Well, because, just like a few people may respond to that junk mail that you toss blithely in the trash can, there's a chance that some publisher somewhere may look at what you have to offer and think "Hey.. I'd like to see more of this..."

But we really can't blame them for not wanting to take the time to respond to all the stuff that they don't want. Even if we're SURE they should really, really want our book.

After all, what kind of salesman would we be if we didn't believe in the product?

Hmmm... I don't FEEL poor...

There's been a lot of talk about the two Americas, health care for the poor, etc.

So today I looked up the federal poverty line for a family of 5 (since babies in utero count..)

Our taxable income puts us right on the line... (Our health insurance is 10,000 a year, but it comes out before taxes, so from a federal perspective that money doesn't really exist....)

So we're the poor? We have a house (a small one, but we're saving up to afford a bigger one), a minivan, a computer and Internet!

We never have to cut corners to pay the bills. We get the EIC, but we save it for emergencies (new hot water heater, etc.)

If it wasn't for our massive student loan debt (comes out after taxes) of close to $500 a month, we'd be living high on the hog! (definition: not shopping at Aldis except when we wanted to-- of course, technically we could meet the same goal by buying a big freezer and stocking up when Meijers had sales.... but we don't have room for a freezer.)

We have plenty to eat, our house is fairly warm in the winter (even the wealthy people in town have this problem-- 100 year old houses are poorly insulated...) I get to stay home with the kids, and my husband has a 40-hour work week with a month of vacation every year!

And we're poor... (just barely, but still...)

We have too many clothes and WAYYYYY too many toys. (And too many books, but we don't talk about that...)

But we also pay next to nothing in taxes. So a number of our "non-poor" friends actually have a HARDER time making ends meet than we do. Because their tax burden is so high, they actually have LESS DISPOSABLE INCOME than we do! And they work more hours. And have less vacation....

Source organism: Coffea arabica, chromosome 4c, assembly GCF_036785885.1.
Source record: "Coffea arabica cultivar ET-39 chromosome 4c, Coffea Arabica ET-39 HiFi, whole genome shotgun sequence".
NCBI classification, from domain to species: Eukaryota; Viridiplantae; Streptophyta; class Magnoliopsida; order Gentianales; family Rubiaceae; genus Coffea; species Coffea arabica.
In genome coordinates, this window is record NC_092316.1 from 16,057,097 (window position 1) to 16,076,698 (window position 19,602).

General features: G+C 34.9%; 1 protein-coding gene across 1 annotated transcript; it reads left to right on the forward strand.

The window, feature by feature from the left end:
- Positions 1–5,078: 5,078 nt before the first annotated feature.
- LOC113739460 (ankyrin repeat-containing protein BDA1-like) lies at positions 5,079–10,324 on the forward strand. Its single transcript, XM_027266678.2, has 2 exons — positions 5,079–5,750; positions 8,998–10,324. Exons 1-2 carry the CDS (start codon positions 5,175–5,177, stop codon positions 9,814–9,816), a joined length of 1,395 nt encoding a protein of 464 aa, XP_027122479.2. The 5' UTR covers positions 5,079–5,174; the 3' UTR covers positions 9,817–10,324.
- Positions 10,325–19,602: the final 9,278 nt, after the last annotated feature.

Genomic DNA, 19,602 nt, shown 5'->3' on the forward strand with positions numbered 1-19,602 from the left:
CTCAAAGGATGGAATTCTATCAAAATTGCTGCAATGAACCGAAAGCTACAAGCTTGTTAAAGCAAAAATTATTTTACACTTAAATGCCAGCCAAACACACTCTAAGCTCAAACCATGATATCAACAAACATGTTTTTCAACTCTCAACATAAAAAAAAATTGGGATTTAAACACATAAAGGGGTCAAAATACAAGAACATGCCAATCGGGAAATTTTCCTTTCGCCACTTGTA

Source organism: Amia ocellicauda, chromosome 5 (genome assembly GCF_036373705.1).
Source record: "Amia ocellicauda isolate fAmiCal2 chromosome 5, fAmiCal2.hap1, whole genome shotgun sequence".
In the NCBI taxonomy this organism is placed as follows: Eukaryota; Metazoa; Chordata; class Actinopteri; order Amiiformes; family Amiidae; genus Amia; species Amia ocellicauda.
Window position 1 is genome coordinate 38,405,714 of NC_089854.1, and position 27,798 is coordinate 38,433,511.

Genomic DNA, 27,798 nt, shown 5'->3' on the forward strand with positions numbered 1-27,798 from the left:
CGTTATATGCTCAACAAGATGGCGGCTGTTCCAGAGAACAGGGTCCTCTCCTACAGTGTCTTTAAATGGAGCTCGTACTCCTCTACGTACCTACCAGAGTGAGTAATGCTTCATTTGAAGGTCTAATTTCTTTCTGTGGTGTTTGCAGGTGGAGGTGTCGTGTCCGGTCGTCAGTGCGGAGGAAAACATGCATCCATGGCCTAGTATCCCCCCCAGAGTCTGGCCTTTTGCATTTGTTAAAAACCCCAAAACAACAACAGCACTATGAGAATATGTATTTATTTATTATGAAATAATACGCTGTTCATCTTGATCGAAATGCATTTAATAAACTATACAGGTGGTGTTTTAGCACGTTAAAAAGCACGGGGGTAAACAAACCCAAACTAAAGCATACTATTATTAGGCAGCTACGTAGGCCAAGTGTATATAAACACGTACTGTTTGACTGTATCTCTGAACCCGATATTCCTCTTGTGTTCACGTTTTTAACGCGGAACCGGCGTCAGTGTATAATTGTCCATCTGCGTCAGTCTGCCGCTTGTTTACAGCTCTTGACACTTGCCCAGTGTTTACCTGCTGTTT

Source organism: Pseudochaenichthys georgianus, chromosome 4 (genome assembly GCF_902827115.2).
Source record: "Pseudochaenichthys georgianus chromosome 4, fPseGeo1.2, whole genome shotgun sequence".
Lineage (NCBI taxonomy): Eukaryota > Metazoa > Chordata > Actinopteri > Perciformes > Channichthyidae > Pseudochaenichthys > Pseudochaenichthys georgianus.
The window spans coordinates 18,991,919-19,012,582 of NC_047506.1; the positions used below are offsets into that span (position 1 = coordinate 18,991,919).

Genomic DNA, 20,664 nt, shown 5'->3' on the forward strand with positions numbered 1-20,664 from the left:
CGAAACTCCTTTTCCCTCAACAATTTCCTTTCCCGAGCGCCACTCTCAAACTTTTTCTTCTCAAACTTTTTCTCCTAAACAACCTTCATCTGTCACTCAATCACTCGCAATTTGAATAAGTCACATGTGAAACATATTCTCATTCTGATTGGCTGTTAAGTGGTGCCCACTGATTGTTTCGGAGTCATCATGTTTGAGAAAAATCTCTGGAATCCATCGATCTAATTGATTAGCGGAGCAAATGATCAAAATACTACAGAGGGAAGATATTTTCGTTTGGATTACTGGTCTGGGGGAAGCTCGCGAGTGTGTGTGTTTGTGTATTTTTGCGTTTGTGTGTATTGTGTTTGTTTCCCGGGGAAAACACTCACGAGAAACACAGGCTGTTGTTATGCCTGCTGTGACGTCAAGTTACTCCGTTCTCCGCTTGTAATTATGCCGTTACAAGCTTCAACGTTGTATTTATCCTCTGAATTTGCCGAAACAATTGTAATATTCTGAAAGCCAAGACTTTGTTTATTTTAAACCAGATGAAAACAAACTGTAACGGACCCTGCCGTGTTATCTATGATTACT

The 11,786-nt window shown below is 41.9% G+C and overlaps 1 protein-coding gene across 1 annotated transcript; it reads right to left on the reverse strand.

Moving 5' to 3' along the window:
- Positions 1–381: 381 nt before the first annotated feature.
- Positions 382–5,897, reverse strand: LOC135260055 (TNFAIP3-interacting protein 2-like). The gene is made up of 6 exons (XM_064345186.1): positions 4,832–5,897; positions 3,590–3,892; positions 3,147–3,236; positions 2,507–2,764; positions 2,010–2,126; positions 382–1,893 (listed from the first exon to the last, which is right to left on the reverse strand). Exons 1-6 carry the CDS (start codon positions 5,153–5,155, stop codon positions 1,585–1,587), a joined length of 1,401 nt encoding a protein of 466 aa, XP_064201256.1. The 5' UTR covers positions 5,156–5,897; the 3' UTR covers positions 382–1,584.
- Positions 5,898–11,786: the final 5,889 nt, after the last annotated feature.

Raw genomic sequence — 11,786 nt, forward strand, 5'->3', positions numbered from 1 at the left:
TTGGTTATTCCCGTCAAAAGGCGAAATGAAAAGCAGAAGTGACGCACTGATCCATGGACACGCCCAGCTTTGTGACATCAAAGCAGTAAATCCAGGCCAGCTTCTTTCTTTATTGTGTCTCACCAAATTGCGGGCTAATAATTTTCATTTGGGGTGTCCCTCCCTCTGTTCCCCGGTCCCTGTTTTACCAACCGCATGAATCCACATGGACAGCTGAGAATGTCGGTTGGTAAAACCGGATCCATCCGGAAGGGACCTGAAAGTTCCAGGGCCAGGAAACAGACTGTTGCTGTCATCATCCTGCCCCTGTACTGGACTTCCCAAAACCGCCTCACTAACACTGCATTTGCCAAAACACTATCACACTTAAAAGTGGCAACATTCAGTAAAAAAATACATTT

Which is why I tend to look askance at all the"two Americas" talk. Why would I vote for someone who wants to increase taxes and make it harder for my friends and family to get by just to give me a life that's even easier than the one I have now?

(I mean, sure, we only get to eat out 3-4 times a year - but eating at home is healthier anyway, and restaurants are often a bit of a let down. And we never go to the movies... but that's mostly a function of a house full of small children. "the rich" young families I know don't get out much either.....
And we don't have cable. But we wouldn't anyway--we prefer DVDs.. the TV only gets used for Sesame Street and Caillou and severe thunderstorms... And we live walking distance from my husband's job and use cloth diapers and make our own bread and breastfeed-- But again, even if we were RICH we'd do all those things..... It's not just the money...)

And, we don't plan to stay "poor" forever.... so why would I vote for someone who wants to raise taxes on my future self?

Americans defined as poor don't vote against their own self-interest -- it's just that many politicians have never bothered to meet us and find out what our self-interest actually IS.

Anyway, enough political ranting for the day.... But really, if we REALLY want to help the poor, shouldn't we be helping the folks who have malaria and dysentery and regularly have to watch formerly healthy babies waste away and die before their eyes? But wait... those people aren't American so we don't care about them.....

(And yes, I know the US has one of the highest infant mortality rates in the world. Do you know why? Because babies who would be stillborn in most places actually get born here. And some of them are too sick to live very long... But our HEALTHY infant mortality rates are great......)

Anyway, I'll stop now. But I thought this article was pretty interesting: Poor Politics

Wednesday, August 22, 2007

First day of school!

Today was our first official day of home-school pre-school.

Why? Because the school supplies arrived and we were all thrilled and wanted to use them as soon as possible.

My 3 1/2 year old LOVES the fat pencils and special paper to help her learn to write. We also splurged and got a bunch of GIANT magnetic letters, both upper and lower case!

So the three of us (almost-two-year-old could NOT be left out, of course!) spent 45 minutes working on "writing." (My workbook from Kolbe hasn't come yet, so I'm currently in scattershot land)